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Michael Hüther / Matthias Diermeier / Markos Jung / Andrew Bassilakis in Intereconomics External Publication 9. October 2018 If Nothing is Achieved: Who Pays for the Brexit?

The United Kingdom will depart from the European Union in March 2019. Numerous open questions remain about details and conditions especially with regard to post-Brexit EU-UK trade relations. In case of a negotiation failure, a "hard Brexit" could cause considerably high costs on both sides of the Channel. In the short run, companies will be charged more than 15 billion euro as tariffs. In the long run, UK-EU trade could be reduced up to 50 percent.

Who Pays for the Brexit?
Michael Hüther / Matthias Diermeier / Markos Jung / Andrew Bassilakis in Intereconomics External Publication 9. October 2018

If Nothing is Achieved: Who Pays for the Brexit?

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The United Kingdom will depart from the European Union in March 2019. Numerous open questions remain about details and conditions especially with regard to post-Brexit EU-UK trade relations. In case of a negotiation failure, a "hard Brexit" could cause considerably high costs on both sides of the Channel. In the short run, companies will be charged more than 15 billion euro as tariffs. In the long run, UK-EU trade could be reduced up to 50 percent.

On 23 June 2016, the Brexit referendum gave the British electorate the choice to remain in the European Union, with its freedom of capital, goods, services and people as well as its budgetary requirements, or to leave it and redefine Britain's relationship with its former partners as well as with the rest of the world. Exactly what this new relationship between the EU and the UK will lock like is still murky. Recent cumbersome negotiations within Britain revealed little concrete strategy for the negotiations. After a hasty election failed to result in any clear Brexit mandate, Britain sought to buy additional time by declaring a presumably two-year transition period starting on 29 March 2019. However, this can only serve to give households and businesses more time to adapt, but not to prolong negotiations.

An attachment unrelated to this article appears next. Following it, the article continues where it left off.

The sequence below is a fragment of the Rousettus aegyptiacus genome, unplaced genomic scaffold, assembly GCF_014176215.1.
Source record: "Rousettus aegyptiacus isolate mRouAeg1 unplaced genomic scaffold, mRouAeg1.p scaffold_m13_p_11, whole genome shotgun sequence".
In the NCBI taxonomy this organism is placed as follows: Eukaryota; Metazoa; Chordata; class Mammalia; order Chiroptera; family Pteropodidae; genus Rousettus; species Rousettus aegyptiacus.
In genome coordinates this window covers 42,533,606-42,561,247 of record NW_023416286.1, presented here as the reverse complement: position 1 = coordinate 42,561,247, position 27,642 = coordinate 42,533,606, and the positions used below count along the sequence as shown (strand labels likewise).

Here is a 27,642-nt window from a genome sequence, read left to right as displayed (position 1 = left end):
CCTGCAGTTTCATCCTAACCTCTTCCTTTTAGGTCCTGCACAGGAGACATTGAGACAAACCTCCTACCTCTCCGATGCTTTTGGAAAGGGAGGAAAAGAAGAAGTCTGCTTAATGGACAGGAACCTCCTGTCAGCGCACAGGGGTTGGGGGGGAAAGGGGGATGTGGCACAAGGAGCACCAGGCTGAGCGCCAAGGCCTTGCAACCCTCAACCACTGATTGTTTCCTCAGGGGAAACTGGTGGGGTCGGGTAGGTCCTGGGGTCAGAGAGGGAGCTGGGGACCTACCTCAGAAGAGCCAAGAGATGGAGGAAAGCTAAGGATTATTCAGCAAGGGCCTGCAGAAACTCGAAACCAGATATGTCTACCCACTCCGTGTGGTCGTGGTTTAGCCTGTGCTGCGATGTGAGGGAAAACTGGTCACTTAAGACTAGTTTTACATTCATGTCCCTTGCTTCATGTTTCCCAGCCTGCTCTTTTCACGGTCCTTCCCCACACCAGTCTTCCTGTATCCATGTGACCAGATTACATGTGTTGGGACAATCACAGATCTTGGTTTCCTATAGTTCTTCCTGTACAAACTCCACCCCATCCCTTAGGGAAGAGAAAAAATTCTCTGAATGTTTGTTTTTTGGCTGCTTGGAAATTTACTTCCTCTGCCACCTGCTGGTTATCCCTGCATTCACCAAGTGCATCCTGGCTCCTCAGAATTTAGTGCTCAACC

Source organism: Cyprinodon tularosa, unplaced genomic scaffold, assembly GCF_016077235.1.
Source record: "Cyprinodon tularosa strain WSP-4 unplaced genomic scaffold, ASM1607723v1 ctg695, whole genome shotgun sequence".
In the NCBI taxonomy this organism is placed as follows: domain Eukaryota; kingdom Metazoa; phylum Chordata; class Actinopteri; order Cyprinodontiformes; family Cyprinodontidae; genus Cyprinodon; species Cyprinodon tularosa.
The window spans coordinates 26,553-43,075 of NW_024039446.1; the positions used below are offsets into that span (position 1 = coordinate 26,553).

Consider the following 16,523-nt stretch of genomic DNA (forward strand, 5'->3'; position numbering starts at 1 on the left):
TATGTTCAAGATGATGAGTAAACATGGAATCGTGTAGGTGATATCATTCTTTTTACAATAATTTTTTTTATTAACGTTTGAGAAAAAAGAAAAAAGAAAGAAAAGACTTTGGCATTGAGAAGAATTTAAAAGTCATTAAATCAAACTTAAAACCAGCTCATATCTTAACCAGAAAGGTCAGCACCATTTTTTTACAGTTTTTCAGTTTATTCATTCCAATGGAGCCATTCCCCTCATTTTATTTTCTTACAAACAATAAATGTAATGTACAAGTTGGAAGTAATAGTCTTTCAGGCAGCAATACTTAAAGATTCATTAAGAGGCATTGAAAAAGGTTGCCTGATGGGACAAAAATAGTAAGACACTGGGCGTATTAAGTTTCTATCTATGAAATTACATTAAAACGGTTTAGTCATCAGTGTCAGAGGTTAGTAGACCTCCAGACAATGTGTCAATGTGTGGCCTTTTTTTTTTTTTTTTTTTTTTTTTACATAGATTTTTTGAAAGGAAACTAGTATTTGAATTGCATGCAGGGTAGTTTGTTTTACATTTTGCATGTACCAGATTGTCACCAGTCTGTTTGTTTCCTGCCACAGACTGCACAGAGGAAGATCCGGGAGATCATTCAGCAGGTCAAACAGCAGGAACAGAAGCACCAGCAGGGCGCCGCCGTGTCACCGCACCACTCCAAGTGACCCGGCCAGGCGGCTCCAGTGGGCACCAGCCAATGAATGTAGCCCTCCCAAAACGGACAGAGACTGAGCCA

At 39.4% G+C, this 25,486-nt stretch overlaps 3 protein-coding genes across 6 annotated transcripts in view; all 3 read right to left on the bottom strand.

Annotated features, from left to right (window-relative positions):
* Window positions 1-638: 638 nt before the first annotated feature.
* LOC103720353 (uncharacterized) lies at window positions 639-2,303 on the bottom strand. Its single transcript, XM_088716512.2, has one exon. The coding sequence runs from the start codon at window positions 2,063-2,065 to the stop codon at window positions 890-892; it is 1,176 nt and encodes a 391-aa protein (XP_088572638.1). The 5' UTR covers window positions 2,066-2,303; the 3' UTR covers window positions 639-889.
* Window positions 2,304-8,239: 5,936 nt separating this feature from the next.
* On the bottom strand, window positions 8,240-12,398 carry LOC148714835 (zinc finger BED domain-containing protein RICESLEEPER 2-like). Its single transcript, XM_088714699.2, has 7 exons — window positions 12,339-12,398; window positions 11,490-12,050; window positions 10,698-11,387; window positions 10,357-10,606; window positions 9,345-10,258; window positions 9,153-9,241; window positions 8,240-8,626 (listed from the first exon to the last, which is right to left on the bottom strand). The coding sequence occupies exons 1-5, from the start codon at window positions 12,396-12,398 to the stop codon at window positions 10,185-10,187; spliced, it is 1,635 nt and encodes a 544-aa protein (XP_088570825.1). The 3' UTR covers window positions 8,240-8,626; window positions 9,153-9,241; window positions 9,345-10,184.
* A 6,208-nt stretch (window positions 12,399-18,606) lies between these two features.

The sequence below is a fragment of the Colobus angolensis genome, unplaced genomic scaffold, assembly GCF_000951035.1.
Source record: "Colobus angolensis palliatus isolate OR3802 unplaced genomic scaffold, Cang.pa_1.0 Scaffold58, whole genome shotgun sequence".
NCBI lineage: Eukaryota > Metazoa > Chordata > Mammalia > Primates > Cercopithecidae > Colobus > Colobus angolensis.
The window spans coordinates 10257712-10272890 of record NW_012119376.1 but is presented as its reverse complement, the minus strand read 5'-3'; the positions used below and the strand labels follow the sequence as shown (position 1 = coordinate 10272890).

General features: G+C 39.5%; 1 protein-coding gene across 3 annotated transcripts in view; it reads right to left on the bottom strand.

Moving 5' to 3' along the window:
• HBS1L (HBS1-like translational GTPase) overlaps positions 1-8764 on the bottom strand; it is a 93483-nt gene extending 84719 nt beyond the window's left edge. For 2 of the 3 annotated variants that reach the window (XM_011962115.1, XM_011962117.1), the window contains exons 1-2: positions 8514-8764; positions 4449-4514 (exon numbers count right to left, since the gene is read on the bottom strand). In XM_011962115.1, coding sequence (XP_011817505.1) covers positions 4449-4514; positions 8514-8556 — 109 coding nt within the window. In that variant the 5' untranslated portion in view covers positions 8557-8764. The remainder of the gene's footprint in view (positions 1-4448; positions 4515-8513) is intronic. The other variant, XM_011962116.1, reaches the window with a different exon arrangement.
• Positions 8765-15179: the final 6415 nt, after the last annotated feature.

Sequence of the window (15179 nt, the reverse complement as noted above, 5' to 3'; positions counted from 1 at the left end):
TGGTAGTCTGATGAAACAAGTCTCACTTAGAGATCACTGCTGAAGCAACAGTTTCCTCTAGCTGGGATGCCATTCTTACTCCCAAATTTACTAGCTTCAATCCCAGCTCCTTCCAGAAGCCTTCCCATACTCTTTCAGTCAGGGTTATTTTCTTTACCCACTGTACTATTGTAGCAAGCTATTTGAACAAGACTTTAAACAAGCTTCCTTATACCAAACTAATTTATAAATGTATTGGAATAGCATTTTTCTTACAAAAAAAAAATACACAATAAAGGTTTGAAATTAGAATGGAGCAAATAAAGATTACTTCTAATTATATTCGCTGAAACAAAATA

The instability and disorientation of the British negotiation position increases the risk of a hard Brexit that would cut off most ties with the EU in a more or less chaotic and sudden manner. In the newly-opened void, trade from across the Channel could be charged WTO tariffs, exposed to new non-tariff barriers (NTBs) comparable to those faced by US exporters to the EU, and cut off completely from market access for many service exporters in the British financial and legal sectors. In the face of this insecurity, businesses are starting to react and are increasingly deciding to pull out of the British market and relocate plants to the continent in order to prevent harmful frictions in their value chains.

From an economic point of view, it had always been obvious that splitting these two highly-integrated regions would create a lose-lose situation. Nevertheless, the jury is still out on who is going to pick up the tab – both on a regional and on a sectoral basis. A quick refresher on the development of trade within the EU clarifies the different interests in Anglo-Euro trade. While the EU27 prepare for the exit of one of the most important economic regions in the EU, the UK faces the loss of market access to all EU27 member states. Nevertheless, for the British, the EU market was never as vital as for export driven business models like that of Germany.

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